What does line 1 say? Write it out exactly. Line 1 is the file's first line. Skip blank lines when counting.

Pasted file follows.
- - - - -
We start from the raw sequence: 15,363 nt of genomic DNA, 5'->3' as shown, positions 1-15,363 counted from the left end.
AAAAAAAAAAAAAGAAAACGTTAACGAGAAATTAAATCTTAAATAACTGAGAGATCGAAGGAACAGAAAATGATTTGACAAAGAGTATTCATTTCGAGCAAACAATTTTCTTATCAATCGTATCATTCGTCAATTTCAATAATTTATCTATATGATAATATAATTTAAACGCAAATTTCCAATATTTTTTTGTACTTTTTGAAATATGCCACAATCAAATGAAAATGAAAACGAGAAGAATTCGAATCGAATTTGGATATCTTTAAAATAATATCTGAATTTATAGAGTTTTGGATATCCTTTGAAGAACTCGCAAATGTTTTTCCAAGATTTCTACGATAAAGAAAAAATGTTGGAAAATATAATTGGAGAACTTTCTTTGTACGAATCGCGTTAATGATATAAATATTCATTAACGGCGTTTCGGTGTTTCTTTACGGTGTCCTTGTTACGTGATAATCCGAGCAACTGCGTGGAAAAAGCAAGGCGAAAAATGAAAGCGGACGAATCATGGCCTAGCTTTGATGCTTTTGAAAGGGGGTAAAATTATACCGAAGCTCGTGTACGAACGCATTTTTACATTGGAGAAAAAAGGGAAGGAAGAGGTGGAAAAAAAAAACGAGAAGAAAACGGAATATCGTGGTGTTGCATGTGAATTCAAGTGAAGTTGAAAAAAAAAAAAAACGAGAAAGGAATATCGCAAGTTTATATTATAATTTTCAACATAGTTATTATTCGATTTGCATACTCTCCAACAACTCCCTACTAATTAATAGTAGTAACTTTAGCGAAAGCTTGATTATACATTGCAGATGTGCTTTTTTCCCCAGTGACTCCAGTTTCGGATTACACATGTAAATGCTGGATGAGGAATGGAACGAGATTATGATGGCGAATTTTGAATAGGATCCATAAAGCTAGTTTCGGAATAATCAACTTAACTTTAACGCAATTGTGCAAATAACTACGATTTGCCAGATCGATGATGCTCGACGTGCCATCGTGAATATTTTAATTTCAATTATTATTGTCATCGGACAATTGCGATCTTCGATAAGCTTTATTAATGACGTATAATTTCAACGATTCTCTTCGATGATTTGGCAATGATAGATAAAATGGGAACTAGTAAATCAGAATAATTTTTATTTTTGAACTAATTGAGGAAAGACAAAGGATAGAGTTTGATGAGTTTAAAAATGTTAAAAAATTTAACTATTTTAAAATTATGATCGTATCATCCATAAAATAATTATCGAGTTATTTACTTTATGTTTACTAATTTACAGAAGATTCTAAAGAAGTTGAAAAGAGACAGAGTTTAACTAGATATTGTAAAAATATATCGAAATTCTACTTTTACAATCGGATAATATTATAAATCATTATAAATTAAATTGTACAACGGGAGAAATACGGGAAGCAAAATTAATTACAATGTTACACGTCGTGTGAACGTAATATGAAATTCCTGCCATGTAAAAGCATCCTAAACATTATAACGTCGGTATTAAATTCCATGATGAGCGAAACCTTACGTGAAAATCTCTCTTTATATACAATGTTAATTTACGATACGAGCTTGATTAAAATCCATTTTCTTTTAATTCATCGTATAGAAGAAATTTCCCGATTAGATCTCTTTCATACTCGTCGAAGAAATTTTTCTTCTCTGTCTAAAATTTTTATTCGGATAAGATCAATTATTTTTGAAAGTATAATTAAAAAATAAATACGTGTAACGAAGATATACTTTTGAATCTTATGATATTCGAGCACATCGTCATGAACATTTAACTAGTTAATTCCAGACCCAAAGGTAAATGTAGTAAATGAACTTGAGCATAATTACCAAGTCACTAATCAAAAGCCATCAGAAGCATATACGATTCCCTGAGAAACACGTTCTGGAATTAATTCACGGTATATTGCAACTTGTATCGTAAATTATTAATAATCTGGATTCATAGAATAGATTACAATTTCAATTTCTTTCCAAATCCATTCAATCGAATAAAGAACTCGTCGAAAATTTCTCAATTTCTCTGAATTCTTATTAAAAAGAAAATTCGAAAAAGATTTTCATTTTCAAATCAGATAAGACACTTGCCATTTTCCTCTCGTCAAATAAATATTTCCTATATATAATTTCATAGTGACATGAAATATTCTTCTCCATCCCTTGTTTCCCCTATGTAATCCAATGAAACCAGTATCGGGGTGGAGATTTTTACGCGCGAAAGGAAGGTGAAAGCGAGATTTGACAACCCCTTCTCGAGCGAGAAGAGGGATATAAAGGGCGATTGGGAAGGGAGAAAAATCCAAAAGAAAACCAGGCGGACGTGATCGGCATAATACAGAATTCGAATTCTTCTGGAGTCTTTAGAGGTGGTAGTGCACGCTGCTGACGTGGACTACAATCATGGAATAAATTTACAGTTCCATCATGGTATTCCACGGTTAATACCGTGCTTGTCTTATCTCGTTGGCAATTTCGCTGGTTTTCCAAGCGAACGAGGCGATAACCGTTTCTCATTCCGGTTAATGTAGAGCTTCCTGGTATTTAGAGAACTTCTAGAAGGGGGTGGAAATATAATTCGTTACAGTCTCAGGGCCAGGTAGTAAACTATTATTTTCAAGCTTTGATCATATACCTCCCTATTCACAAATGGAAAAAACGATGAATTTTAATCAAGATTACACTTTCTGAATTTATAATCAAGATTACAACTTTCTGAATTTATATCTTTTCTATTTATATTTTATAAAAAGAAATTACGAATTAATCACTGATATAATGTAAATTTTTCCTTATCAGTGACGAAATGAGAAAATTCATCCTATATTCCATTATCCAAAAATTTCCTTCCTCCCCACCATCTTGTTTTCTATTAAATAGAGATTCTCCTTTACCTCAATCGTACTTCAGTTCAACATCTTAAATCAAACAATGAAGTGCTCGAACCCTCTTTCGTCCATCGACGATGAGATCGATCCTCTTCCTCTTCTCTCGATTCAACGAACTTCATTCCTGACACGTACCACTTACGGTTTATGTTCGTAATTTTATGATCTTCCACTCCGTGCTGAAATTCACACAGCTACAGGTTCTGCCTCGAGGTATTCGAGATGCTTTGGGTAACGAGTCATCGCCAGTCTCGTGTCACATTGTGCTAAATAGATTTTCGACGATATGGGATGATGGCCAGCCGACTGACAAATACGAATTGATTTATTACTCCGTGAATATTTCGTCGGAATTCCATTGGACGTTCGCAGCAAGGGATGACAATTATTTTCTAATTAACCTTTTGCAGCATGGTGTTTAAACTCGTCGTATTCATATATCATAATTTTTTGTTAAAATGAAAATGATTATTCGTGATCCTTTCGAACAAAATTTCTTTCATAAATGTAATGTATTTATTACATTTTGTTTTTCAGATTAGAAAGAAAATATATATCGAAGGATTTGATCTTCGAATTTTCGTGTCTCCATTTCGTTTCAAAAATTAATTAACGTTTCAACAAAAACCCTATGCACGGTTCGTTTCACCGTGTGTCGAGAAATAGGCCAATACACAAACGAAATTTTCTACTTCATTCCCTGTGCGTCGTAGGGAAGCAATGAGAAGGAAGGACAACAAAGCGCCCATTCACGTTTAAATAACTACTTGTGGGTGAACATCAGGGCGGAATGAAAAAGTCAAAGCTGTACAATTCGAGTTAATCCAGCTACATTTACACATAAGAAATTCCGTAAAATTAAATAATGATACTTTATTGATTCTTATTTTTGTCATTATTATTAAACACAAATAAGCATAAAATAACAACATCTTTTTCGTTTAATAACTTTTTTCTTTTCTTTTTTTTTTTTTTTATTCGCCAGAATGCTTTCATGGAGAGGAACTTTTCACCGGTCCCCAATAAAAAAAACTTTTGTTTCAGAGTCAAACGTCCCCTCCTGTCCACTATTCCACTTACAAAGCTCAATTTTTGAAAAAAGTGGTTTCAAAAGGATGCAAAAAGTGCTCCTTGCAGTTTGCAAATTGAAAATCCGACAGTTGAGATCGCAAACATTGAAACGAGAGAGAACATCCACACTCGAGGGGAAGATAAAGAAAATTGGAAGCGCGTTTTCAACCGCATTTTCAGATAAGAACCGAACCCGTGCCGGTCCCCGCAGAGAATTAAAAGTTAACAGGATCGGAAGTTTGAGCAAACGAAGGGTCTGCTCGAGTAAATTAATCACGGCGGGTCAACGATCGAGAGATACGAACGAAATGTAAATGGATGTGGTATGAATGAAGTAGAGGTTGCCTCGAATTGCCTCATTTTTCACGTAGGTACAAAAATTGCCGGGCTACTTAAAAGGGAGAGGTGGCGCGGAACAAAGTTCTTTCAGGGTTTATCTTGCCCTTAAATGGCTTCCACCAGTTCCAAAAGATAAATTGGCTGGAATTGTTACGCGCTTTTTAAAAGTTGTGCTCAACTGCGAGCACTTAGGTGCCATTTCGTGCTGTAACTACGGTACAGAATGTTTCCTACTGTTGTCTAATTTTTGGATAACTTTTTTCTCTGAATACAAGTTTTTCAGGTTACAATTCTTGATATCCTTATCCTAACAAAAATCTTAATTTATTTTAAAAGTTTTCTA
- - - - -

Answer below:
We start from the raw sequence: 15,363 nt of genomic DNA, 5'->3' as shown, positions 1-15,363 counted from the left end.